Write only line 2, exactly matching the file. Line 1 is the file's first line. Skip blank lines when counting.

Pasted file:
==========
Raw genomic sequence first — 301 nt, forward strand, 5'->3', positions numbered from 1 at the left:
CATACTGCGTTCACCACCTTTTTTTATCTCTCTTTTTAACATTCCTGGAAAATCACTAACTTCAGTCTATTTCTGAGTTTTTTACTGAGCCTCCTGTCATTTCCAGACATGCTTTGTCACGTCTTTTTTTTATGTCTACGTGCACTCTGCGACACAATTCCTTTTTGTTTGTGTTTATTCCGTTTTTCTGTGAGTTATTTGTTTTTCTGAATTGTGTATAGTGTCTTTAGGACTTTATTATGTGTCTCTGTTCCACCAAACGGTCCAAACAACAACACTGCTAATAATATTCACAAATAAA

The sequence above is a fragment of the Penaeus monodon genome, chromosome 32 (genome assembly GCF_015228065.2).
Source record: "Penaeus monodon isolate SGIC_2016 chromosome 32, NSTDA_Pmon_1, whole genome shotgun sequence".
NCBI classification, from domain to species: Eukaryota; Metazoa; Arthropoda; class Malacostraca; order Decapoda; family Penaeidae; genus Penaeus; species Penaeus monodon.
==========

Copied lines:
CATACTGCGTTCACCACCTTTTTTTATCTCTCTTTTTAACATTCCTGGAAAATCACTAACTTCAGTCTATTTCTGAGTTTTTTACTGAGCCTCCTGTCATTTCCAGACATGCTTTGTCACGTCTTTTTTTTATGTCTACGTGCACTCTGCGACACAATTCCTTTTTGTTTGTGTTTATTCCGTTTTTCTGTGAGTTATTTGTTTTTCTGAATTGTGTATAGTGTCTTTAGGACTTTATTATGTGTCTCTGTTCCACCAAACGGTCCAAACAACAACACTGCTAATAATATTCACAAATAAA